The problem with the struts being bent from the bowden tube being put underneath them was widely reported. The filament breaking issue was also something people kept mentioning. This may have been due to the same problem. The struts also broke when the Tiko was in standby mode and seemed to not be strong enough in general. These arm struts also seemed to have far too much flex in the final Tikos. There were also a lot of build quality issues with parts incorrectly assembled or loose. The amount of misprints was also very high and the print quality of those that succeeded was poor. One possible problem that people did mention earlier was the motors. The 28BYJ-48 motors in the Tiko have about a tenth of the power of the NEMA steppers more commonly seen on 3D printers. Comments in the Reddit AMA and elsewhere suggested that this would make the Tiko underpowered.
When Tikos finally started making their way to reviewers they had a field day with them.
Some others showed that if you used Cura to slice and picked a rather forgiving model you could have some decent results from the printer.
Generally people were disappointed in their Tikos. Thousands complained online and many tried to return the machines. It is still difficult to tell at the moment if it is a bad 3D printer. It seems that a lot of bad feeling has built up between Tiko and its prospective customers. With it being underpowered and having problems with its bowden tube and struts there do seem to be some critical flaws in the current machine. There is a lot of misprinted individual layers that seem to point to a big issue either with power or feeding through the material. These flaws could be ironed out but it seems unlikely that Tiko will be able to do this.
This Project Is Not Over
“That said, this project is not over. Yes, we had to lay off most of our staff, but we still have a roadmap for additional shipments, and successful project completion is actually quite viable. We do, however, need to weigh our options carefully, and we may have to make some difficult decisions. We would like you to be a part of this process, and we’ll do that right here with you in the comments section.”
And a later Kickstarter comment:
“Sigh. It’s not that simple. But yes, we had to make some hard choices to cut our burn rate. We had to let a lot of people go, including a number of interns who were supposed to start in January. It was the hardest decision of our lives. We know we screwed up, but we’re just trying to get back on track, and we are making progress. We actually have plans for additional batches regardless of any investment, but if this devolves into chaos and people panic, then we are as good as finished, and nobody will gain a thing from it. So, where do you guys want to go from here?”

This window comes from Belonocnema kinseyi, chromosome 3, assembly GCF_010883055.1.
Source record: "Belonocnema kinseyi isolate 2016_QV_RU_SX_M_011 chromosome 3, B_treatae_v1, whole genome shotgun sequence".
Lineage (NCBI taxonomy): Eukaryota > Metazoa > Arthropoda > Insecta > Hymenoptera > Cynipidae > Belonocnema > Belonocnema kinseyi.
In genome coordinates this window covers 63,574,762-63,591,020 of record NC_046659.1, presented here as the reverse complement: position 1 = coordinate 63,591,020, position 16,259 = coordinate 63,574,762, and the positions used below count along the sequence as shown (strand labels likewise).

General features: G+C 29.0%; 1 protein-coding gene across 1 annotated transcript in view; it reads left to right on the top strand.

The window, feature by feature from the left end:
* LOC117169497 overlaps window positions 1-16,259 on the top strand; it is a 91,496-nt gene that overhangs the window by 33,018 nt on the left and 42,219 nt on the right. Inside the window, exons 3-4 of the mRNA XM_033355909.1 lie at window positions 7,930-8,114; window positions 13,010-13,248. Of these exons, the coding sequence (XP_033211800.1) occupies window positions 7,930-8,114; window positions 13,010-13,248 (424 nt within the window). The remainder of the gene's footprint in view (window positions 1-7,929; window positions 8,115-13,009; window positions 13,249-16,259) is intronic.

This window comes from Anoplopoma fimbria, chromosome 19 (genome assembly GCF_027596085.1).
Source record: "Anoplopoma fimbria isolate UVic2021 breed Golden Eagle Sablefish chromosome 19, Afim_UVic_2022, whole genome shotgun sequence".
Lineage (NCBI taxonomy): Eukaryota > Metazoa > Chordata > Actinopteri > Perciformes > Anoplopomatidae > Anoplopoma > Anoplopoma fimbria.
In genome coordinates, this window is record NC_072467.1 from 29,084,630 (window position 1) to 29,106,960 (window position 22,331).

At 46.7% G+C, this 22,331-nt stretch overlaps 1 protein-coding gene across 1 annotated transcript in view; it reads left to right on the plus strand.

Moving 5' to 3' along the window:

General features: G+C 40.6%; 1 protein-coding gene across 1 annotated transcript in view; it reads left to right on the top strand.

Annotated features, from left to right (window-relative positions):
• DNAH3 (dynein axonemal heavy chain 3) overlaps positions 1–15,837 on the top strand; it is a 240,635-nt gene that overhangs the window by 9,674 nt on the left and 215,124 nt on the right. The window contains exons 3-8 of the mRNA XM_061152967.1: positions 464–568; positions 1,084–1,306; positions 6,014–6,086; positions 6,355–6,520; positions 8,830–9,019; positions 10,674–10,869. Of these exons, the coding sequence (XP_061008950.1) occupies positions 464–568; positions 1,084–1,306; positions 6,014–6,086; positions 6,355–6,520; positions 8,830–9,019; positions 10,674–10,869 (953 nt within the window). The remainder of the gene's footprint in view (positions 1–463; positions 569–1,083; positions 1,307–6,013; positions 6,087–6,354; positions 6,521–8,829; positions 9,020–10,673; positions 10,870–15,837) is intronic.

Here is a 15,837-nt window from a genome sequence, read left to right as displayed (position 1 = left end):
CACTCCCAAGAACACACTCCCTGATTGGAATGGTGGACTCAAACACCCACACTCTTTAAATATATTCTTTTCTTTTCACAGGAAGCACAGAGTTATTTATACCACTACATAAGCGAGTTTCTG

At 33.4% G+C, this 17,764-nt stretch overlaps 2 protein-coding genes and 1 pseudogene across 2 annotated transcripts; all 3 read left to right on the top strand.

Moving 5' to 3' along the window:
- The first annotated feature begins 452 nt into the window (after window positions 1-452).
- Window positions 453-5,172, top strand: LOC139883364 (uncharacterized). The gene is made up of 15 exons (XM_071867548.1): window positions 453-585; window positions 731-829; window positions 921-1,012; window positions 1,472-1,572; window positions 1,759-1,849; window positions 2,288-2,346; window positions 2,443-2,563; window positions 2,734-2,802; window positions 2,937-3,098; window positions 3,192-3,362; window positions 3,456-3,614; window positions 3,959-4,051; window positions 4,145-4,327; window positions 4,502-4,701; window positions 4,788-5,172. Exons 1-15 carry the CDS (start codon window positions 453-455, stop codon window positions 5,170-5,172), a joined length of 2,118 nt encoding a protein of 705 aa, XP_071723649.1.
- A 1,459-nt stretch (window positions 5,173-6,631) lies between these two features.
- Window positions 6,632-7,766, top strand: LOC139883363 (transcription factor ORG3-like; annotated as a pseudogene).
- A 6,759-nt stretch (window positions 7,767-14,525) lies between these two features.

“We know we’ve disappointed many of you, but we’ve been in over our heads for a long time now. We’re doing what we can to get back on our feet. Thank you to everyone who has shown us support and compassion. You make this journey worthwhile.”
Tiko at last shows some contrition. The company admits that it has essentially run out of money or is close to doing so. It has laid off staff and is admitting to problems. What will the future hold for Tiko? The bad feeling that has built up between the company and its customers seems to preclude any possible solution. Many of its customers feel cheated by the company and are very unhappy by the accumulated delays. The company still has to deliver approximately 12,000 printers. We don’t know how far they are with those and how much capital they would need to complete these shipments. Even if some new funding could be found or they could fix the 3D printer’s issues any positive resolution seems unlikely.
What Happened, Bro?
As far as we can tell right now it seems that a degree of overconfidence is what really plagued this project. A lack of interest in being realistic about deadlines, challenges and possible delays seems to have really hurt the company. None of the technical challenges were insurmountable. There seem to have been some flaws in the initial design. These could have been ironed out. Along the way there were significant problems with expectation management as well. It was all smooth sailing and conquer the world until it suddenly ground to a halt. There was a real lack of communication with their Kickstarter community. Gradually this devolved into a very acerbic passive aggressive style of communicating with people that put a lot of people off. Delays were unanticipated and the company often didn’t respond for months.
A realistic understanding of the realities of manufacturing would have made this project more realistic from the outset. Looking back it seemed that three kids from Dalhousie thought that they were bright enough to solve all the problems that they would encounter. They set off with a lot of money and little humility to make 3D printers. They simply didn’t learn quickly enough or listen to experienced people enough. They then burned through a few million dollars. Now we have several thousand people worldwide waiting for 3D printers that may never come. Caveat emptor. Discuss in the Tiko forum at 3DPB.com.